One year ago, Earthworks, the environmental advocacy organization I work for, launched the Citizens Empowerment Project to document the effects of fracking on air quality in across the country. With the help of a special thermal camera that detects and visualizes the presence of harmful gases, people near fracking sites across the country can now confirm what they have known for years to be true: Oil and gas development is polluting their air.
This pollution includes Volatile Organic Compounds (VOCs) such as benzene, a known carcinogen. These pollutants contribute to smog, which can trigger a variety of health problems such as asthma. Air pollution is a problem at almost every point along the development chain, from the well pad to the pipeline and beyond. But until now, state rules to protect families living near such sites have been spotty and largely unenforced. And there are few national protections that safeguard our air from fracking and related development.
Earlier this week the Environmental Protection Agency (EPA) finally took a big step to curb this pollution across the United States. It announced commonsense requirements that would control the health-harming air emissions from oil and gas development. The Methane Pollution Standard sets the first national limits on methane emissions from new and modified facilities including well pads, compressor stations and storage facilities. The rule would require industry to use cost-effective technologies to capture leaks, flares and other releases. Because toxic pollution hitchhikes along with oil and gas methane pollution, the rule addresses two problems at once.
The climate benefits of the rule are crucial as well. Methane is more than 80 times stronger as a heat-trapping gas than carbon dioxide (PDF). By plugging leaks and reducing emissions we are protecting both our health and the climate.
The EPA has the authority to issue these rules under Section 111(b) of the Clean Air Act. Congress granted EPA administrator Gina McCarthy the power to issue new source performance standards (NSPS) for any new stationary source she believes causes air pollution and endangers public health and welfare.
However, just going after the new wells is not good enough. Most of the pollution from oil and gas production — almost 90 percent — comes from existing sources. Fortunately, Section 111(d) of the Clean Air Act requires the EPA to set emissions standards for existing sources, too, whenever they regulate new sources. This 111(d) review is not optional. Once the rule for new sources is finalized, the next president should not delay in addressing the pressing source of this pollution: the leaking wells and pipelines and other infrastructure we already have. Communities living with the poisonous fumes spewing from these facilities deserve to benefit from the same protections the EPA is proposing for neighborhoods near new and modified facilities.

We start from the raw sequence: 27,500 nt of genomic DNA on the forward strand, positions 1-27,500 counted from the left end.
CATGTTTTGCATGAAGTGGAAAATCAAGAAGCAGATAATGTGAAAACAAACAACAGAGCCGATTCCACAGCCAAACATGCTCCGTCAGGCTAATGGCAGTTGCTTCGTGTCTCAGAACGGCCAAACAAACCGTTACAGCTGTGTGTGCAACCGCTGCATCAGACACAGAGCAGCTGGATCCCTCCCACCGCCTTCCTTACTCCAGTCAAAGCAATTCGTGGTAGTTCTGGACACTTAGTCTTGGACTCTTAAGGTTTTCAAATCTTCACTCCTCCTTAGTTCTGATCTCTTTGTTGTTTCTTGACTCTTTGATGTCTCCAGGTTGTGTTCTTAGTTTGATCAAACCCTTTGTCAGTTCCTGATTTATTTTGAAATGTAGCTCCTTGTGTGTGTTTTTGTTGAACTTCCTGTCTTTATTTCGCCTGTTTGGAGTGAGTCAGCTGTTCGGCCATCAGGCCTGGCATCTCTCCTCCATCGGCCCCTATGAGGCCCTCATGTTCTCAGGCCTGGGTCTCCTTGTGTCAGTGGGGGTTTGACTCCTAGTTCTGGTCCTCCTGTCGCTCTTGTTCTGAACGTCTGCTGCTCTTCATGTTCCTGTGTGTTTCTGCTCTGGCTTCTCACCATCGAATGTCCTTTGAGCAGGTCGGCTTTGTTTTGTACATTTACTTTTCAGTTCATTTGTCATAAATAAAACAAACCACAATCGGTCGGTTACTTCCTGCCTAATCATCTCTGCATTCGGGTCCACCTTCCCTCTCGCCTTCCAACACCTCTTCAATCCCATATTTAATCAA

President Barack Obama’s Climate Action Plan calls for reducing methane emissions from the oil and gas sector 40 to 45 percent below 2012 levels by 2025, and we have promised the United Nations that we will reduce our overall greenhouse gas emissions by 26 to 28 percent from 2005 levels over the same time period. In order to achieve these goals, we not only need to reduce methane from existing sources of oil and gas pollution — we need to kick our fossil fuel habit completely.
To protect our clean air for generations to come, we must expedite the transition to renewable energy immediately. Recent studies show that clean energy is cost-competitive with oil and gas. There are well-articulated plans showing how individual states can power themselves using energy that is less harmful to public health and that steers us away from climate catastrophe. The EPA’s proposed rule is a first step in tackling methane pollution, but we need to urge our leaders in Washington to take decisive action to realize the renewable energy future we need now.